In 2009, The Providence Journal wrote about the race to build the first offshore wind farm in the United States, with projects off Block Island and Cape Cod at the front of the pack. Five years later, the race continues.
On a recent morning in Boston, Jim Gordon described what it has been like to suffer setback after setback in his quest to build the first offshore wind farm in America.
To much fanfare in 2001, Gordon proposed Cape Wind, a 130-turbine wind farm in the waters of Nantucket Sound. Thirteen years later, after beating back 17 lawsuits and still facing one more, he has started to feel like Walter White, the chemistry teacher turned outlaw drug chemist who is the protagonist of “Breaking Bad,” Gordon’s favorite TV show.
“I started out as a mild-mannered energy developer building natural-gas-fired power plants,” he said. “As I got more headlong into this industry, I realized the ruthlessness, the cunning of the cartels that compete with you.”
It was, of course, an exaggeration and was met with laughter as Gordon, the founder and president of Boston-based Energy Management, spoke at an industry conference that was attended by other offshore wind developers, including representatives of Rhode Island’s Deepwater Wind, the chief rival to Cape Wind.
But Gordon’s comparison nevertheless demonstrates the level of frustration that has been building over the years as he fights an opposition largely financed by William I. Koch, who owns property on Cape Cod within sight of the wind farm’s location and is the least-known of the three billionaire brothers who made their fortunes in fossil fuels.
The race to build the first offshore wind farm was always expected to be a marathon. But as time has gone on, it has grown into something more trying, a cross, say, between an ultra-marathon and an obstacle race.
Deepwater Wind has also experienced delays. When the Providence firm put forward a plan in 2008 to build the first of two wind farms off Rhode Island, a comparatively modest five-turbine demonstration project near Block Island, it was expected to be in the water by 2011 and in operation the following year.
Even though opposition has never grown into anything resembling what Cape Wind has encountered, the completion date has changed multiple times, to 2013, then 2014, then 2015. And now? The middle of 2016.
“Sometimes the smallest things can be the biggest obstacles,” CEO Jeffrey Grybowski said at the Offshore Wind Power USA conference.
So a finish line that was expected to have come and gone by now keeps getting pushed back. And all the while, more competitors have jumped in.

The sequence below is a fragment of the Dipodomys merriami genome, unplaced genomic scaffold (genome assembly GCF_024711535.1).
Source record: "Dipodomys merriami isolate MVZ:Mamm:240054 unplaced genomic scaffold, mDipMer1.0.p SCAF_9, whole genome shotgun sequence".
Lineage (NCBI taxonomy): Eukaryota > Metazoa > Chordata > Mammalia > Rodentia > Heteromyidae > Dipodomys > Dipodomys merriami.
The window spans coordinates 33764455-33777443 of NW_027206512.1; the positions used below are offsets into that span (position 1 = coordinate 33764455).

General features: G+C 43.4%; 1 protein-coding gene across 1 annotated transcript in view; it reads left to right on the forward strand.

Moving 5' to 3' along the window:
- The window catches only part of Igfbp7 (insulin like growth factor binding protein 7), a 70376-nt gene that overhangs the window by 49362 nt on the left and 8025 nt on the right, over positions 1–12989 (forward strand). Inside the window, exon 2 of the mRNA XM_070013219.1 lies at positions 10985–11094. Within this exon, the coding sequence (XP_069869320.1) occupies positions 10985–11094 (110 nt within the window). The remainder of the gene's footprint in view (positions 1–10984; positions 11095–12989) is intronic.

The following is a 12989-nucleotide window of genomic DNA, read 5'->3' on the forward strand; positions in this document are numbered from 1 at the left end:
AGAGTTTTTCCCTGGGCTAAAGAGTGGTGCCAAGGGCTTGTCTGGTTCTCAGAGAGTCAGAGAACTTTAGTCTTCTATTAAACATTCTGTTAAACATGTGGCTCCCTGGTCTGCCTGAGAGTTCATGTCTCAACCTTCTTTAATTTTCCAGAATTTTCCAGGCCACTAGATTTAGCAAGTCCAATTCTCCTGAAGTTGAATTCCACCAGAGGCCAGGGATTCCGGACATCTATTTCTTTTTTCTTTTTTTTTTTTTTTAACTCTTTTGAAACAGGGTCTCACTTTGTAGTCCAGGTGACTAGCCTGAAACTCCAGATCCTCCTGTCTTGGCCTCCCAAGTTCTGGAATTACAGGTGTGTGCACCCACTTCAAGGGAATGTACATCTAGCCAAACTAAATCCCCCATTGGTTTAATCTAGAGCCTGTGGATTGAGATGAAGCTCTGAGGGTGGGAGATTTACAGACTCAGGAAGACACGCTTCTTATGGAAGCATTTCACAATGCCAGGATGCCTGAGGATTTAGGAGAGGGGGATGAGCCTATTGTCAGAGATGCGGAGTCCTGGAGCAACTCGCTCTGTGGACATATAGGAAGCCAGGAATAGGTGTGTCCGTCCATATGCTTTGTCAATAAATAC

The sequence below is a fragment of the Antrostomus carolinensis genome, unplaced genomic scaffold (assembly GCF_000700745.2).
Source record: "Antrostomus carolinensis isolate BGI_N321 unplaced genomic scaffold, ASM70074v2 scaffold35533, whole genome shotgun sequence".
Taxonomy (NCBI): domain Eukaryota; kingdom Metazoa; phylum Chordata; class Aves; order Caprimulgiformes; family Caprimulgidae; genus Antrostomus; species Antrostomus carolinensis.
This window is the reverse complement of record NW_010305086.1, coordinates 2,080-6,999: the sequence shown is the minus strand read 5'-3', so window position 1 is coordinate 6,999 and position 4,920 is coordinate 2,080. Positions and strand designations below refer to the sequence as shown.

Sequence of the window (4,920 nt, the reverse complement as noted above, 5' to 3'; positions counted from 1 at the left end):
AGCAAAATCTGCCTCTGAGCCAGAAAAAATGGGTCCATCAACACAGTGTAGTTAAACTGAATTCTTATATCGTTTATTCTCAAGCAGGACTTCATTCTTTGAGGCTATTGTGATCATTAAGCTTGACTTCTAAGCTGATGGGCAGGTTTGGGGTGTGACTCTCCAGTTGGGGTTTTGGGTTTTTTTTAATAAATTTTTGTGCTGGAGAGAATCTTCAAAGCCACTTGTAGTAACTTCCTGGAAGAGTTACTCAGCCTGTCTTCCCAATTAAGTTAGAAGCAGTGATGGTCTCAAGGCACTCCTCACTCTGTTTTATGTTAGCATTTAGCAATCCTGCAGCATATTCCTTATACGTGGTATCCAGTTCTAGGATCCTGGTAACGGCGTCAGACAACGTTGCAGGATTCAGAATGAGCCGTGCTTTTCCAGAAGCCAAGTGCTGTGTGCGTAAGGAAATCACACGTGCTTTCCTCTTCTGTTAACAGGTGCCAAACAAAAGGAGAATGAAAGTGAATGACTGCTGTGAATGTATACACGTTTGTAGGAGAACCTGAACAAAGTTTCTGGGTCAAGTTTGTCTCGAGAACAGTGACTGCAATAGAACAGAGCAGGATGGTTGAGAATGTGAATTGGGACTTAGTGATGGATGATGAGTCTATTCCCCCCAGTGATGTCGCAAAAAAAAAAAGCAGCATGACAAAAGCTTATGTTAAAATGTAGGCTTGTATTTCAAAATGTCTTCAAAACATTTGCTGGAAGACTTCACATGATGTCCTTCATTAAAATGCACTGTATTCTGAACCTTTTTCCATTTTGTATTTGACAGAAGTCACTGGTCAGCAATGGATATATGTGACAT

In 2006, Bluewater Wind pitched the idea of building a wind farm in Delaware nearly over the horizon in a bid to avoid the complaints about marring coastal views that have so dogged Cape Wind, which would be built about five miles from shore.
In 2008, Fishermen’s Energy proposed a five-turbine test project off Atlantic City and a future wind farm of 66 turbines elsewhere off the New Jersey coast.
That year also saw Deepwater Wind step forward with a plan to first build a small array about three miles southeast of Block Island and then follow it with a wind farm in Rhode Island Sound of 200 or more turbines.
When President Obama took office he called for more clean energy, in part to help reduce the carbon emissions that contribute to climate change. His administration moved to jump-start offshore wind. In 2010, after years of stasis, Cape Wind was finally awarded a lease for a swath of federal waters off Cape Cod, and soon afterward the Department of the Interior put in place an accelerated permitting process for other projects on the Outer Continental Shelf.
Two proposals in Maine followed, one from Norwegian company Statoil and the other from a consortium led by the University of Maine that offered up a plan for floating turbines.
But it’s really been in the last 12 months or so that the field has gotten crowded, with interest from start-up companies, established renewable power firms from Europe and a commitment from Dominion Resources, one of the biggest energy conglomerates in the United States.
Their entry into the market was spurred by the Interior Department’s decision to sell leasing rights to developers for tracts of ocean waters up and down the East Coast, the most promising place for turbines because of the relatively shallow depths and strong winds.
Deepwater Wind won the first lease auction in July with a bid of $3.8 million for two areas between Block Island and Martha’s Vineyard, where the company plans to build its bigger project.
Dominion, the behemoth based in Richmond, Va., that has focused its business on conventional fuels, won the second auction in September with a $1.6-million bid for development rights off Virginia. A third auction is expected to be held this year for an area off Maryland in which Dominion has also shown interest.
In February, the Interior Department awarded a lease for a floating wind farm off Oregon proposed by Seattle-based Principle Power, which has tested a prototype in Portugal. The project would be the first offshore wind farm on the West Coast.
Future sales are being planned in the near term for areas off New Jersey and Massachusetts, and, further in the future, off such states as Georgia and South Carolina. The list of companies that may bid include Spain’s Iberdrola Renewables, Ireland’s Mainstream Renewable Power, Offshore MW, which is connected to a German firm, and EDF Renewable Energy, the U.S. arm of a French utility.
Europe is the model when it comes to the development of offshore wind – and the development of the industry around it. The first offshore wind farm, an 11-turbine array, was installed off Denmark in 1991. By the end of 2013, 69 wind farms totaling 2,080 turbines were in operation, according to the European Wind Energy Association.
During that time, factories have been built to manufacture turbines and components. Ports, such as Bremerhaven in Germany, have been retrofitted to handle large, heavy turbine pieces. And shipbuilders have churned out specialty vessels to install them. The industry has created 58,000 jobs.
The potential for economic development is one reason Massachusetts Governor Patrick has backed Energy Management, which would use the Port of New Bedford to assemble turbines for Cape Wind and ready them for installation.
In Rhode Island, which has the highest unemployment rate in the nation, the promise of new jobs is enticing. While Governor Chafee has moved to stimulate the development of many small renewable energy projects and is also looking to Canada for cheap hydropower, he has supported Deepwater Wind.